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Economic recovery of biobutanol-a platform chemical for the sugarcane biorefinery.

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In recent years, the South African sugar industry has faced challenges, such as drought, low prices and labour issues that have impacted negatively on the perceived sustainability. The adoption of the sugarcane biorefinery concept by the sugar industry is a possible solution to improving the sustainability of the industry amid these challenges. In this envisioned biorefinery, multiple products are created within an integrated system that maximises sustainability, as opposed to relying on producing one or very few products. In this study, the potential economic viability of the recovery of biobutanol was explored with the ultimate intention of using this biobutanol as a platform chemical for the production of higher value products to include in the biorefinery’s product portfolio. Biobutanol is produced from biomass via the ABE (acetone, butanol, and ethanol) fermentation process. Biobutanol production is characterised by very low butanol concentrations in the fermentation broth (around 2 wt. %) due to high inhibition, resulting in a very high cost of recovery (distillation) and the need for several downstream purification steps. Following a literature search on technologies that have been proposed and previously implemented for biobutanol production, processes integrating gas stripping and extraction were simulated on Aspen Plus® and techno economic analyses performed to determine the profitability based on cash flows over a 25 year period. Gas stripping and liquid-liquid extraction experiments were first carried out in order to have a way of validating simulation results. Gas stripping experiments created scenario-based results of the expected butanol concentration in the gas phase once a steady state butanol concentration can be maintained in the fermenter. The extraction experiments were conducted to establish a quick way of evaluating the extractive properties of a solvent based on the distribution coefficients and selectivities with respect to butanol. Five solvents were evaluated including hexyl acetate and diethyl carbonate, which have not been reported on but have been previously applied in biomass processing. Distribution coefficients of 3.57 and 6.15 and selectivities of 367.09 and 396.00, with respect to butanol, were obtained for hexyl acetate and diethyl carbonate, respectively. Four processes were then simulated on Aspen Plus® and they all assumed a fermentation process that make use of 281.67 t/h clear juice from a South African generic sugar mill iv model. A study estimate type economic evaluation, accurate within ±30% error, was performed with profitability being assessed in terms of the Net Present Value (NPV) and the Internal Rate of Return (IRR) over the 25 year period. Process Scheme 1 was the benchmarking case and consists of the conventional series of five distillation columns. For this process a Total Capital Investment (TCI) of US$124.85 million was obtained and based on the sales and production costs a negative NPV of US$3.80 million was obtained. This indicates a non-viable process under the current economic conditions. Process Scheme 2 included in situ recovery by gas stripping and final purification using distillation. Five distillation columns were still required to purify the condensate from the stripper due to a large amount of water that is carried in. The increased productivity in the fermenter and the reduction the downstream column sizes in this process, compared to the benchmarking case, resulted in a reduced capital cost of US$67.43 million. This recovery process also yielded a potential to be profitable with a positive NPV of US$505.88 million and an IRR of 31%. This was attributed to the reduced TCI as well as the ability of the process to yield all the three ABE solvents to sellable purities. Process Scheme 3 that included gas stripping and liquid-liquid extraction had almost the same TCI as Process Scheme 2 (US$68.94 million) but could only yield butanol to sellable quality due to the selective property of the solvent used (2-ethyl-hexanol). This reduction in sales led to an IRR of 6% which is below the discounted rate used (10%) although a positive NPV of US$82.38 million resulted. Process Scheme 4, making use of a two-stage gas stripping and distillation, was the most profitable process and it was concluded it would be the process to attach to the sugar mill model and also to be considered for the higher value chemical production. An NPV of US$524.09 and an IRR of 32% were realised for this process. Sensitivity analyses on these four processes showed that the cost of the substrate (clear juice) and the butanol selling price have the major effects on the profitability. It was, therefore, recommended that other streams from the sugar mill be considered as substrates for higher value chemical products which can attract higher prices than butanol which is regulated by the petro based butanol. Finally, a structure of a functionalised ionic liquid was suggested based on group contribution methods to be a potential reactive extraction reactant for converting butanol to a higher value ester product.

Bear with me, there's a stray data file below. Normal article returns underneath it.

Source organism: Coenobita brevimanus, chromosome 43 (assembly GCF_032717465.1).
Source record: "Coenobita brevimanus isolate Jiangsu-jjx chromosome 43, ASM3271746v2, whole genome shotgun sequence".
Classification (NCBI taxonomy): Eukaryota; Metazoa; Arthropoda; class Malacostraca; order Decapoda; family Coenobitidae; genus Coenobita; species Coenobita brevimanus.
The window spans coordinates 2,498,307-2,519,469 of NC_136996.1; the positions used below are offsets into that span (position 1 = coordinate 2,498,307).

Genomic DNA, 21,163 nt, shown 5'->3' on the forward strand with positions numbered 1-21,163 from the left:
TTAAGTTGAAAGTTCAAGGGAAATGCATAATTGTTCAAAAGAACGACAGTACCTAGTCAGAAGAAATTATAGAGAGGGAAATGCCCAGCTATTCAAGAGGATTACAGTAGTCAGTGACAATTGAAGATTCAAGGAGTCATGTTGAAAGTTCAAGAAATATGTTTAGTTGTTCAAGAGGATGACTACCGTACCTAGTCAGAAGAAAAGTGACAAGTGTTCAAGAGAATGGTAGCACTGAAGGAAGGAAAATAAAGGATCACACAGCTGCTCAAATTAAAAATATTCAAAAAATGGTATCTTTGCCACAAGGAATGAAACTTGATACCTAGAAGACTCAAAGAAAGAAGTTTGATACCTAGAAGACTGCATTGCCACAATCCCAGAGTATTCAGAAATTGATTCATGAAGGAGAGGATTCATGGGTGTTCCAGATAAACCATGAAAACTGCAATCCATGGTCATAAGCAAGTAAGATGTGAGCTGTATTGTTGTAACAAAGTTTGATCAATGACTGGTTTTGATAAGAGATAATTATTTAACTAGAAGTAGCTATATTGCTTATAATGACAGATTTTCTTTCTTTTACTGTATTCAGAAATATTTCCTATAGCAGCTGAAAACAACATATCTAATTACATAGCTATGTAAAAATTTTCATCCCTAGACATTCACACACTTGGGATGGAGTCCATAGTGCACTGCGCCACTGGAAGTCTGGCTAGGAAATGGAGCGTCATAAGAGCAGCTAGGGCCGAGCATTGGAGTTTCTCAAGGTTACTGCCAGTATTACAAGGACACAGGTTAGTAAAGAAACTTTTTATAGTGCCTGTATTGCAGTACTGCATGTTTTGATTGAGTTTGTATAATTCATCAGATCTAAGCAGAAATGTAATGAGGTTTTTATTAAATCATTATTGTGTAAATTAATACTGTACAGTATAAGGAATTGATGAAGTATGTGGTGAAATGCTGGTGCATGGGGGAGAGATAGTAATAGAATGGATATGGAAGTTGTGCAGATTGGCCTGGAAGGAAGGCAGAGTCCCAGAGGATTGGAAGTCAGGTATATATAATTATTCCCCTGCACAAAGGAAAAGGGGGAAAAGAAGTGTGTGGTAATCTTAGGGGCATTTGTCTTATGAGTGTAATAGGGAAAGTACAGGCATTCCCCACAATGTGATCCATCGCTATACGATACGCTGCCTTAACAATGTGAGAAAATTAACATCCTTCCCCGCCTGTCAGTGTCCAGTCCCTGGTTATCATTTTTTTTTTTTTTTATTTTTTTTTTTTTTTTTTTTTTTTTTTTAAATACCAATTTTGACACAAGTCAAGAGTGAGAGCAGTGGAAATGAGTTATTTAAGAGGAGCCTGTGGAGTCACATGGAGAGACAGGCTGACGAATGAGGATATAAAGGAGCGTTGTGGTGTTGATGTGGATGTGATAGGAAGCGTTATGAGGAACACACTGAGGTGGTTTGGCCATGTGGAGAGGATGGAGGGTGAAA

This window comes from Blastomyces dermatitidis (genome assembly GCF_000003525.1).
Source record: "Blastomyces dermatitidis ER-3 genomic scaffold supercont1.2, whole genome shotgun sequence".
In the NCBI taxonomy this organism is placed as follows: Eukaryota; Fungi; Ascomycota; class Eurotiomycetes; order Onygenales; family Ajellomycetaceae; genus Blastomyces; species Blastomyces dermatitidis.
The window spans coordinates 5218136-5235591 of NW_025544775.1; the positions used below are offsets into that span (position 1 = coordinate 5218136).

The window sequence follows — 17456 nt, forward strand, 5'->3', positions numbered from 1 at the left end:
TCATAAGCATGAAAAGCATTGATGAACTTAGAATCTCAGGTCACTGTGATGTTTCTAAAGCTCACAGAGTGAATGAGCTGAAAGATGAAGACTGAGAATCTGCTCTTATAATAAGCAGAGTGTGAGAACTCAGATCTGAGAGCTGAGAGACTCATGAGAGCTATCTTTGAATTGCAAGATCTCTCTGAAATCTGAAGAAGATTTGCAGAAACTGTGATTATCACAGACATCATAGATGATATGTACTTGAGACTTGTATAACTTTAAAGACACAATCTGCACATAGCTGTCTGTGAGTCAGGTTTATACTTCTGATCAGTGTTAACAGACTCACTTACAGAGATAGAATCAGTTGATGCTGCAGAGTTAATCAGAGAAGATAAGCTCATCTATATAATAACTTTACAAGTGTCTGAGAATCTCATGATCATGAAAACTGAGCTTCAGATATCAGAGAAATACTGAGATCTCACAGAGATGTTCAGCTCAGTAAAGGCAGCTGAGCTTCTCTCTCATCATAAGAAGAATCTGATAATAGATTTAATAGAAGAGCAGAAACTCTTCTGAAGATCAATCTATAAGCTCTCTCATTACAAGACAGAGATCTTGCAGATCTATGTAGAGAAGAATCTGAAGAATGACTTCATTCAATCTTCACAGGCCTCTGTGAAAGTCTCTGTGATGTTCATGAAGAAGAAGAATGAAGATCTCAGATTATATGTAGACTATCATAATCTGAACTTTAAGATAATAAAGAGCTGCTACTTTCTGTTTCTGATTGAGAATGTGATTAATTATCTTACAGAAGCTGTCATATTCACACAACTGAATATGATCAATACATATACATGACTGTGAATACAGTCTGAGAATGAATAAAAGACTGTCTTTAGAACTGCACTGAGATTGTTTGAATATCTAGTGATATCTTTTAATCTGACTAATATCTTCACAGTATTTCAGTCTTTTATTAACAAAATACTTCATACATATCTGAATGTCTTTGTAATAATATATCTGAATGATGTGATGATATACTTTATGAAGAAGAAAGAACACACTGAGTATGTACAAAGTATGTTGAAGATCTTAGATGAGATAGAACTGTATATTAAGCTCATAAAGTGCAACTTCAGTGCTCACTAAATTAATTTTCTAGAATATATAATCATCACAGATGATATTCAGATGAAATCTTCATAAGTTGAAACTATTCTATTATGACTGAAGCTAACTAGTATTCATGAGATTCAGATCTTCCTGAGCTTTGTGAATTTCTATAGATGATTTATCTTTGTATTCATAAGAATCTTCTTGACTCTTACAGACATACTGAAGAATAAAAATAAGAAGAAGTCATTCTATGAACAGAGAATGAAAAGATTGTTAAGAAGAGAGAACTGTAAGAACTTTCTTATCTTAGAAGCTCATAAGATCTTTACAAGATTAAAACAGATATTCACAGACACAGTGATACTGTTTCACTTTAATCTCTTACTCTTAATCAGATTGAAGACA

Master of Science in Chemical Engineering. University of KwaZulu-Natal. Durban, 2017.